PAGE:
There are many methods, supporting tools, training and mentoring sources, infrastructure platforms, organizational structures and adoption methods for Solution Delivery and Lifecycle Management (SDLC). Most of these focus on the process and activities involved in taking an idea and turning in into a product or solution that has desirable value. The methods define the roles, responsibilities and the work products they deliver as part of the overall solution. Methods like Waterfall, Rational Unified Process, Agile, Scrum provide excellent guidance, and are well known and well practiced. While all of these SDLC methods address many of the same concerns, they do so from different perspectives, using different time horizons, and different supporting tools. The characteristics of the project domain, client preferences, level of risk, requirements stability, etc. contribute to deterring which method to employ.
Current literature, courses, and blogs tend to be narrow and deep about a particular method, describing the details of the method, and the guiding principles for practicing the method. The Eclipse Process Framework has been used to formalize these methods and publish them in a tool that makes them accessible to practitioners.
This blog will be looking at SDLC methods and tools, but perhaps from a different perspective. We’ll be exploring SDLC facets from a more broad and shallow viewpoint, exploring the relationships between the various facets, how work products are shared and integrated across lifecycle phases, and the challenges and mitigating best practices and tools that address these challenges.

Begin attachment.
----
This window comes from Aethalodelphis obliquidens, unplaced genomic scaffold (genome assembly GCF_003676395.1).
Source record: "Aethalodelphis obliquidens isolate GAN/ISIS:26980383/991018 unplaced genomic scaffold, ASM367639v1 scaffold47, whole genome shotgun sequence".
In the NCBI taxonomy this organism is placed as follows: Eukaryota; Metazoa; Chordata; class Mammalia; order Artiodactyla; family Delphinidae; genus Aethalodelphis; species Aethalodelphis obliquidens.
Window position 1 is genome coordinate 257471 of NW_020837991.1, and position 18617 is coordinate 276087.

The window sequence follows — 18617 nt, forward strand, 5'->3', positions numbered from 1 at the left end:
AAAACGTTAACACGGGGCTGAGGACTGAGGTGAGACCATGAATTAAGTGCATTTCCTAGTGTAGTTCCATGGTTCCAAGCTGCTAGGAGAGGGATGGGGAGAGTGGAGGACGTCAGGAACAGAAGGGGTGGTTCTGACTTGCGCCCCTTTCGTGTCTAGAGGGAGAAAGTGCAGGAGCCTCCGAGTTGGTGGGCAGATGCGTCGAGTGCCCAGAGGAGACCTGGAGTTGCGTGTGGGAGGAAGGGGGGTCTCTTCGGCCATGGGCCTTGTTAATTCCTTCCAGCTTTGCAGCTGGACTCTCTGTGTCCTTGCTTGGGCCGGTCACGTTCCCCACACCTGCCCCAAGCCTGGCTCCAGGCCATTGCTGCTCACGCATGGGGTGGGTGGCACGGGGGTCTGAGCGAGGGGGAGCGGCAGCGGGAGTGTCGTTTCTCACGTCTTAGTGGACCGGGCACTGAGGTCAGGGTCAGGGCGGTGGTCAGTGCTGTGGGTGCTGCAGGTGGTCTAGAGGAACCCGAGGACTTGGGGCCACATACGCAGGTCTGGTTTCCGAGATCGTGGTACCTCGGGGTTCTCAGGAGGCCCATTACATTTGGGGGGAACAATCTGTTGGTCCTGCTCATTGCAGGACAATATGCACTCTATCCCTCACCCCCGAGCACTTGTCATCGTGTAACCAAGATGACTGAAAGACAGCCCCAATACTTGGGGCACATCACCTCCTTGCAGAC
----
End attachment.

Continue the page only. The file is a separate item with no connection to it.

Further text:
The approach I’m going to take is based on lean principles and the concept of Value Stream Mapping. The idea is to think of SDLC as a set of services that establish a value chain connecting the demand and supply side views and stakeholders. Each facet of SDLC provides services that have goals, needs and expectations of the consumed resources, and value propositions, capabilities and commitments for the provided resources in the value stream. The value stream map connects compatible consumers and providers to maximize the exchanged value, and minimize waste and costs. This will be covered in more detail in a particular blog post.
The goal is to provide a more holistic view of SDLC, that is somewhat method independent so it can apply to Waterfall, RUP or Agile, and to insure the parts fit together. What we often see on client engagements is that a particular department will focus on one aspect of SDLC, say testing. They will go narrow and deep in testing to get the best of breed tools and most effective methods. But then when this new testing initiative is deployed, its sometimes the case that it doesn’t fit well with the rest of the development process. That is, testing information might not be easily integrated or shared with other SDLC activities and tools, it might not be sufficiently connected to the requirements management activities, the build process may have a negative impact on what can be tested where, or how the results of the build are deployed to provisioned test platforms may be a gap.
Hopefully by taking a broader view of SDLC, we can balance local optimization of particular SDLC facets and activities against their broader impact on the overall solution delivery business outcomes.